A city reborn

In 1812, a Swiss traveller, Ludwig Burckhardt (1784-1817), caught a glimpse of the rock-hewn city while making a journey to Mecca disguised under the pseudonym of Sheik Ibrahim. "I regret not being able to give a full report on the antiquities of Sik", he wrote later, "but ... I was unprotected in the midst of the desert where no traveller had previously gone. . . . The inhabitants will grow used to the enquiries of foreigners and then the antiquities of Wadi Musa will be recognized as worthy to figure among the most curious remains of ancient art."
Burckhardt was soon followed by other travelers - in 1818, the British naval officers Irby and Manglesi; in 1828, the Frenchmen L. de Laborde and M.A. de Linant de Bellefonds. In 1839, David Roberts made some fine engravings of the site. From that time onwards, a stream of scientific expeditions followed. Petra was slowly reborn to become today one of the principal tourist attractions of the Middle East.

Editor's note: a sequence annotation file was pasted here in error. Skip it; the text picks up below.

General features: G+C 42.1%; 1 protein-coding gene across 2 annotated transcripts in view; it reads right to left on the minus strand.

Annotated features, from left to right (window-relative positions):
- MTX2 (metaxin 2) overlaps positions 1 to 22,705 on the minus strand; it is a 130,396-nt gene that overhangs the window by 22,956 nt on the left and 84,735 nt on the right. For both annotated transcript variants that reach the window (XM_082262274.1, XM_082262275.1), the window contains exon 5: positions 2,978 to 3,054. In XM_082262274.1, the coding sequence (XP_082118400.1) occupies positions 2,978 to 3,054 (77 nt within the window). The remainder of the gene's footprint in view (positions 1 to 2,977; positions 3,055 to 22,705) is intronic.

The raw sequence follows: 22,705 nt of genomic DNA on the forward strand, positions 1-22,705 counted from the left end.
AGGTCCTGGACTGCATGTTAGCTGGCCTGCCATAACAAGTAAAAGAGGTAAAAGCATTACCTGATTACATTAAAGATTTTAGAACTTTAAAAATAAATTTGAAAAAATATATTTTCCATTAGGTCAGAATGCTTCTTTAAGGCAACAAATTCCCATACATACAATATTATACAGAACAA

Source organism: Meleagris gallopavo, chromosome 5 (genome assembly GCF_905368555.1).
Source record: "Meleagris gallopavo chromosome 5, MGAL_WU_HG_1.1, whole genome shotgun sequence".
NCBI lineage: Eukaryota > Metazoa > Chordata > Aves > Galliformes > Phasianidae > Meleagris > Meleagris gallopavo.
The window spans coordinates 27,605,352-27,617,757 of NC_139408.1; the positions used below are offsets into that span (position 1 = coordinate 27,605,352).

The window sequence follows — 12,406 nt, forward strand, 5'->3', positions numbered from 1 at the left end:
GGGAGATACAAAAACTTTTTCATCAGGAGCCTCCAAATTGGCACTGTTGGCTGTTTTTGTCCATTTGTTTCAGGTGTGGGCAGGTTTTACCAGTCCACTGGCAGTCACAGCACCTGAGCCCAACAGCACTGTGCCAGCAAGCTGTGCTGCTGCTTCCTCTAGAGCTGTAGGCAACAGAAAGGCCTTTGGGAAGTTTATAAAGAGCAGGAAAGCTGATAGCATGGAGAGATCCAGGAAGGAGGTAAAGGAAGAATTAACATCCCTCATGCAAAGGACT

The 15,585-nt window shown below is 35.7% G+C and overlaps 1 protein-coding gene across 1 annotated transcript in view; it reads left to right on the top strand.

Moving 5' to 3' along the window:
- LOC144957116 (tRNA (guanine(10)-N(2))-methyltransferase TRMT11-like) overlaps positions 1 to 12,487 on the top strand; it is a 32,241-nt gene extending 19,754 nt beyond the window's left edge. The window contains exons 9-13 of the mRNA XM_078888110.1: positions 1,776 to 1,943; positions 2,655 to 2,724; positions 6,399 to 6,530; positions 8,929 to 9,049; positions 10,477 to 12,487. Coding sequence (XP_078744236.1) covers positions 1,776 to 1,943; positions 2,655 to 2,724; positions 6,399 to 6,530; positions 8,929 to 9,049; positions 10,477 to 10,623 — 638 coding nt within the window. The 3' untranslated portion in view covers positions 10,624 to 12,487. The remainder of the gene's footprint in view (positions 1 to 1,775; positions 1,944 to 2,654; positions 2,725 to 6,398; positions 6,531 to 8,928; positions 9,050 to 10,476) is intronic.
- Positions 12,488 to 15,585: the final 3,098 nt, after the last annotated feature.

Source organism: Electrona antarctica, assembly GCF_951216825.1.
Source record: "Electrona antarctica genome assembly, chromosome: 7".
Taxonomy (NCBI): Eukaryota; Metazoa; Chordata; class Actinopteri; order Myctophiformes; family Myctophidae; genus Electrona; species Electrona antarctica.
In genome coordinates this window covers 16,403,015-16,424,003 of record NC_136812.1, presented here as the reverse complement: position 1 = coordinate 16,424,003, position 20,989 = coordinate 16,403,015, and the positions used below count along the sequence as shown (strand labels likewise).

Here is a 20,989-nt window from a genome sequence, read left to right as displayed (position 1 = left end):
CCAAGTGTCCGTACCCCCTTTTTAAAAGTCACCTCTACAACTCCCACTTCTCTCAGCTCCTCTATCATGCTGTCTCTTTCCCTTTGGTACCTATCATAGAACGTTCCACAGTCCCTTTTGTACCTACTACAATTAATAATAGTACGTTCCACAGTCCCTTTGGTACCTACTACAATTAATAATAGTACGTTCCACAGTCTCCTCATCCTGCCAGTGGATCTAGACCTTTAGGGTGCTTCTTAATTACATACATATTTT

The erosion that originally sculpted the wonderful landscape of Petra has begun to cause serious damage to some of the cliff monuments. Because they are carved from the rock, they are relatively fragile. Like the mountain that shelters them, they are alive. There are many eroding agents--the capillary action of water, saline outgrowths, sandstorms--and their effects are cumulative, a factor that complicates every attempt to counteract them. Controlling the tourist influx also poses problems, for people can in some ways be a supplementary agent of erosion.
In Jordan, the Department of Tourism and Antiquities, Yarmuk Univerity, and the Higher Council for Science and Technology are co-operating to analyze the evolution of the site and to determine the measures that need to be taken to protect it and to prevent further damage. These interdisciplinary studies, involving specialists from such countries as France, Germany, the United States and Italy, are beginning to produce results. There are plans to establish a Petra Natural and Archaeological Park.
The rose-red capital of a forgotten people
Jacek Rewecki & T. S. Akasheh